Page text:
Trail for young QBs has changed drastically over the years

Nearly half the starting quarterbacks in the NFL are in their first four seasons in the league.

And that's your short-version answer to the question many people ask: Why do so many quarterbacks seem so inconsistent?

"We used to have the five-year 'must' rule," said Ernie Accorsi, the retired general manager of the New York Giants.

The "five-year rule" is not a phrase familiar anymore because the game has changed. Back in the '70s and '80s, however, before the free agency and salary cap era, a young quarterback rarely got onto the field in his first few seasons in the league.

Quarterbacks generally learned by watching. And if they did play, they were expected to struggle, and their teams had a world of patience with them.

"In those days, you would draft a quarterback, and the media would buy into the fact, 'Okay, it's going to take time,' and they left the kid in peace, whether he played or not for awhile," Accorsi recalled. "Now, you draft a quarterback and he plays, and if he fails, they want to change right away."

Expansion, the salary cap, free agency, and an ever-increasing anxiety and lack of patience among coaches, owners, general managers, fans and the media mean teams no longer have the luxury of grooming their quarterbacks for an extended period.

Many quarterbacks today are forced to play before they're really ready, and the results often are unsightly. Consider that San Francisco's Alex Smith, the first player chosen in the 2005 draft, threw one touchdown pass and 11 interceptions as a rookie, and the one touchdown pass did not come until the final game.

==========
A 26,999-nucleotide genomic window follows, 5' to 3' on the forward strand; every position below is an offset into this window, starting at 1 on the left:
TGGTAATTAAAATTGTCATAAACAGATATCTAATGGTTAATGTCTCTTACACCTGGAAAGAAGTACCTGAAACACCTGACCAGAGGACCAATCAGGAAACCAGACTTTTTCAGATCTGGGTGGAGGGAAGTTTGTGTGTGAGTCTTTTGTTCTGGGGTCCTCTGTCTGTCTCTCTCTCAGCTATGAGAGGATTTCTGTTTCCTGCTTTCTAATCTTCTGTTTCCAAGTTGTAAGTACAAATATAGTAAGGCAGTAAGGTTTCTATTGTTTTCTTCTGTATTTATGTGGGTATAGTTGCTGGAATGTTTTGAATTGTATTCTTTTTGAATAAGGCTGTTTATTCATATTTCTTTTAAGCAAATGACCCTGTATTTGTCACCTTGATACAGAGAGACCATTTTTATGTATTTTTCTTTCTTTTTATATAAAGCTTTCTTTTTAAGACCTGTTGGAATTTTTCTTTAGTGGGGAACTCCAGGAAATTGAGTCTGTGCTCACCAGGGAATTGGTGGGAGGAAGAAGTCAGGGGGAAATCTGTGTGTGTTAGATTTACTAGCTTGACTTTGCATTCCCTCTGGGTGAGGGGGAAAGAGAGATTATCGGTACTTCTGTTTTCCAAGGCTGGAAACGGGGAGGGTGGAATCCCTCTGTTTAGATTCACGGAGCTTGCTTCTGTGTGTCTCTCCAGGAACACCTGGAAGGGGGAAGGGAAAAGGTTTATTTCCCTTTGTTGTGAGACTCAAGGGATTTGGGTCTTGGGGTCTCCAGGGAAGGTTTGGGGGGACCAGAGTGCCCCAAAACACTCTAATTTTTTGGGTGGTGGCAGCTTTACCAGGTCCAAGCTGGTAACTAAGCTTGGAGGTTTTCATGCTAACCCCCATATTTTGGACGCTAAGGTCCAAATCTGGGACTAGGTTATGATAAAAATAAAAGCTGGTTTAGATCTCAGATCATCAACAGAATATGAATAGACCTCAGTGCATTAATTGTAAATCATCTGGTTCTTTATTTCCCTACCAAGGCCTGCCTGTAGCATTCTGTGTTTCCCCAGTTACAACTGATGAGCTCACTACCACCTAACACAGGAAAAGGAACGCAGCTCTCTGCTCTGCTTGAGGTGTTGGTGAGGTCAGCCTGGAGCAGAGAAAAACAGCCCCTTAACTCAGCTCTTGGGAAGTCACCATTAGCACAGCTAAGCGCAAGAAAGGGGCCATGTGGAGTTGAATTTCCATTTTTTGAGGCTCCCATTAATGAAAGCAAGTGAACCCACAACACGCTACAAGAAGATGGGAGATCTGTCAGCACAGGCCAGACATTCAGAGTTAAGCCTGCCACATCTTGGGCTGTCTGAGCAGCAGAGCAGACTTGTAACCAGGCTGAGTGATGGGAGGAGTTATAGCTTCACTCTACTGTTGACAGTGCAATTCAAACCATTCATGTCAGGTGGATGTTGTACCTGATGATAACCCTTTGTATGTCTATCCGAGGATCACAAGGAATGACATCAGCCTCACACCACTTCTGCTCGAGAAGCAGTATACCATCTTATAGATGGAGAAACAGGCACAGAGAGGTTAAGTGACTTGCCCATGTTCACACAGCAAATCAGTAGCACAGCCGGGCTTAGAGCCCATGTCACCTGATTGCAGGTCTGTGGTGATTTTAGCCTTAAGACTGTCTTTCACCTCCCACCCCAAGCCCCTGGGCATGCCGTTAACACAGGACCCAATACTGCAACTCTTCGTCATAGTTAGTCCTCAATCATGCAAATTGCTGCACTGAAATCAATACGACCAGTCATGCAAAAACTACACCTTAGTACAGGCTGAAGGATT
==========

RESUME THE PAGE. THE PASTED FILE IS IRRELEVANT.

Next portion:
You'll find Smith's rookie season in the dictionary under the definition of "struggling." Even the best young quarterbacks are amazed by the difference between what they faced in college and what they must do in the NFL.

"They struggle because the game, at the high end, defies your eyes," said Hall of Famer Steve Young, who knows whereof he speaks because he was one of those struggling young quarterbacks at the start of his career. "I don't want to say it's 10 times faster, but the athletes are so good, you can't imagine a defender doing something like (they do).

"The speed at which they play, until you get a handle on it, you're always going to be behind. You have to learn football under new terms. Some guys can't make the adjustment."

The Chicago Bears apparently have given up on a former first-round pick, Rex Grossman, after only 29 starts in the NFL, less than two complete seasons. Nineteen of them came in 2006, when the Bears reached the Super Bowl. But Grossman's inexperience showed in his inconsistency -- seven games in which his passer rating was above 100 and five in which it was under 40.

After three games this season, Grossman was benched. His replacement, 10-year veteran Brian Griese, has thrown 10 interceptions in four games. But the Bears seemingly have no plan to go back to Grossman, who will be a free agent after the season.